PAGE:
Lakers vs. Nuggets Series Odds, Props, & Matchup Preview

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Lakers vs. Nuggets Series Odds, Props, & Matchup Preview

After a victory in the play-in tournament, the Los Angeles Lakers will now face the reigning champion Denver Nuggets in the first round of the NBA playoffs. Game one of the series will tip off in Denver on Saturday. 

Denver swept Los Angeles last season in the Western Conference Finals, part of eight straight it has won against the Lakers entering this series. However, it’s always difficult to count out LeBron James and Anthony Davis. Can the Lakers find a way to defeat the Western Conference favorite in NBA Finals odds? Or will the Nuggets once again steamroll them?  

Lakers vs. Nuggets series odds

Denver is a heavy favorite to win this series per online sportsbooks. The Nuggets’ -420 odds equate to an implied probability of nearly 78%, and the shortest odds for the exact series score is 4-1 Nuggets at odds of +230. Plus, sportsbook lines have the series only taking five games as the favored option.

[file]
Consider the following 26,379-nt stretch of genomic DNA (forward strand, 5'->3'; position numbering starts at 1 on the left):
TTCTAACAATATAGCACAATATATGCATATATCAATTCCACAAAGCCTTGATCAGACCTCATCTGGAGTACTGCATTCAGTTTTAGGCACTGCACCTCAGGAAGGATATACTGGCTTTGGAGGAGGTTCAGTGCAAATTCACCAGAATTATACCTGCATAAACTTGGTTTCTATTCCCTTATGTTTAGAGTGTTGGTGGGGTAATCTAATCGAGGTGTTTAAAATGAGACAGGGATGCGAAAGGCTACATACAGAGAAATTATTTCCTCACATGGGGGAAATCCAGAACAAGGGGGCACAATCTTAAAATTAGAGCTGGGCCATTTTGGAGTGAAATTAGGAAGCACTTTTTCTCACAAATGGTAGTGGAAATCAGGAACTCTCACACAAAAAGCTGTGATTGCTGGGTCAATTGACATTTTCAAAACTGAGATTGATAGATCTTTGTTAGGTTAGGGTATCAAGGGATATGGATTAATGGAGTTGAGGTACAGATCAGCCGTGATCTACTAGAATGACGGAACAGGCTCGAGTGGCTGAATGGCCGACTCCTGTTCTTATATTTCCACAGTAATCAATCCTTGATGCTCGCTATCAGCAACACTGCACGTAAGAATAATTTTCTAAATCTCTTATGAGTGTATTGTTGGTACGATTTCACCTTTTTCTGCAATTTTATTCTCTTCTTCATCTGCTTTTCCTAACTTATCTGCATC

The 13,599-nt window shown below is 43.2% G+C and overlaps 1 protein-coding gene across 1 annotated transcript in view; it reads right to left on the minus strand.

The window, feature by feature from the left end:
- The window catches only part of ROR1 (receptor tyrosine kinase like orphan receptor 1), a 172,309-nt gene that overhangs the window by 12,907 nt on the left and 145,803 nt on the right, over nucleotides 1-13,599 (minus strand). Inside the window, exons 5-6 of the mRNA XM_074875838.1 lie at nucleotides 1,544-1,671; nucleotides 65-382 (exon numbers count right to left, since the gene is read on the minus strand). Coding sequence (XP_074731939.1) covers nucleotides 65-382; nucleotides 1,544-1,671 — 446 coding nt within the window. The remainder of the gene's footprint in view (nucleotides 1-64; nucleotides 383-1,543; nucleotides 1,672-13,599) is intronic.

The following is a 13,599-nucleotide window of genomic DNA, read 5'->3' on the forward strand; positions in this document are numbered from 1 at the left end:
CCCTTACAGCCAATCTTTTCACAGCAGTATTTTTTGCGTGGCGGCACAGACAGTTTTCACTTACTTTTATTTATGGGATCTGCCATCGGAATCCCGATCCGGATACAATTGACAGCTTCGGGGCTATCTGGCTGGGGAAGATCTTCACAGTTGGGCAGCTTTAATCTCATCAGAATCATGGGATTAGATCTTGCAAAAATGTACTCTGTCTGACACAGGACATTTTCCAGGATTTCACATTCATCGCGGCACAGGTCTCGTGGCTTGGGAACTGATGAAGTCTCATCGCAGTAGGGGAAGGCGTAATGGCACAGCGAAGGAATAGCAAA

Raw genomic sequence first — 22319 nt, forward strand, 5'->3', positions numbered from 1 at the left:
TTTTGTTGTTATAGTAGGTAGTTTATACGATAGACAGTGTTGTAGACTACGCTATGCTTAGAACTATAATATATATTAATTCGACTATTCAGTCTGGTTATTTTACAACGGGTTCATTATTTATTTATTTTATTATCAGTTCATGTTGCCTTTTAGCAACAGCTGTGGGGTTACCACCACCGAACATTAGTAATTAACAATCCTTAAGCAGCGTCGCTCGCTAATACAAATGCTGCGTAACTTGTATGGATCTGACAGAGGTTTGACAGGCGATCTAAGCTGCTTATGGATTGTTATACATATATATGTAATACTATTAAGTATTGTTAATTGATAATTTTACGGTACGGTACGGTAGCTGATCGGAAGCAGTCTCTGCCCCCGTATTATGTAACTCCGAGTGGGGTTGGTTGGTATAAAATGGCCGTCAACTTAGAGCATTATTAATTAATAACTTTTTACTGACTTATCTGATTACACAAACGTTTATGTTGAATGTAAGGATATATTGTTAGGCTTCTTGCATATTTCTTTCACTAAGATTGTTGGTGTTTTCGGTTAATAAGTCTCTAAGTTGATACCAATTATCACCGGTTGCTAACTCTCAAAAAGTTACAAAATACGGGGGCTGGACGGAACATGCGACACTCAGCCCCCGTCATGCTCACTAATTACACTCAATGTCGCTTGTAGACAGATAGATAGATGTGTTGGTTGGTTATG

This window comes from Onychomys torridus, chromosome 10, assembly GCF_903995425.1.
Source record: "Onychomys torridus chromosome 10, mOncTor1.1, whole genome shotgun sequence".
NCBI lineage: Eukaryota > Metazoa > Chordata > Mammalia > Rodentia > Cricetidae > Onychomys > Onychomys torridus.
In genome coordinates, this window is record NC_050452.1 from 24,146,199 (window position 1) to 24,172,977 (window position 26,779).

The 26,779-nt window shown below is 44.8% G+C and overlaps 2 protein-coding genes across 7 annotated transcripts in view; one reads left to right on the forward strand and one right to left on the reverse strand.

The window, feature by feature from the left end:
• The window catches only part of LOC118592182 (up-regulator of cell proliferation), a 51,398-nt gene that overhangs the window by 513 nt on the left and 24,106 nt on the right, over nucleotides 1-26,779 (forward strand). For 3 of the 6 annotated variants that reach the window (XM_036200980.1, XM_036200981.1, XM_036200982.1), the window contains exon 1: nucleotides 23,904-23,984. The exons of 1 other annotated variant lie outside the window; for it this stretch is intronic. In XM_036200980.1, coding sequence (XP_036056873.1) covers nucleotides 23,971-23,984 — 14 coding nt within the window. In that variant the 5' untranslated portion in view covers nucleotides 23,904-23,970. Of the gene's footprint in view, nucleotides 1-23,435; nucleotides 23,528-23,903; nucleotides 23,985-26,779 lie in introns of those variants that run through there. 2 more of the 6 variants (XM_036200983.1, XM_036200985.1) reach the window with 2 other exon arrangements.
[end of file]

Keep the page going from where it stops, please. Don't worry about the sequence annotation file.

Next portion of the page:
Lakers vs. Nuggets game 1 odds

The Nuggets outscored opponents by 10.1 points per 100 possessions at home this season, and they had a 10-1 record last postseason at home. The altitude gives them an advantage, but Denver’s role players also shoot far more efficiently in their own arena. All told, the Nuggets are favorites in game one of this series. 

Lakers playoff preview

Despite being 39 years old, LeBron James remains an All-NBA talent who continues to have an all-around impact. Factor in Anthony Davis’ two-way dominance, and Los Angeles’ stars have a chance to match up with anyone. Meanwhile, D’Angelo Russell played at a fringe All-Star level for the second half of the season, which completely changes the Lakers’ ceiling. Since Jan. 1, Russell has averaged just over 20 points per game and six assists per game on 59% true shooting.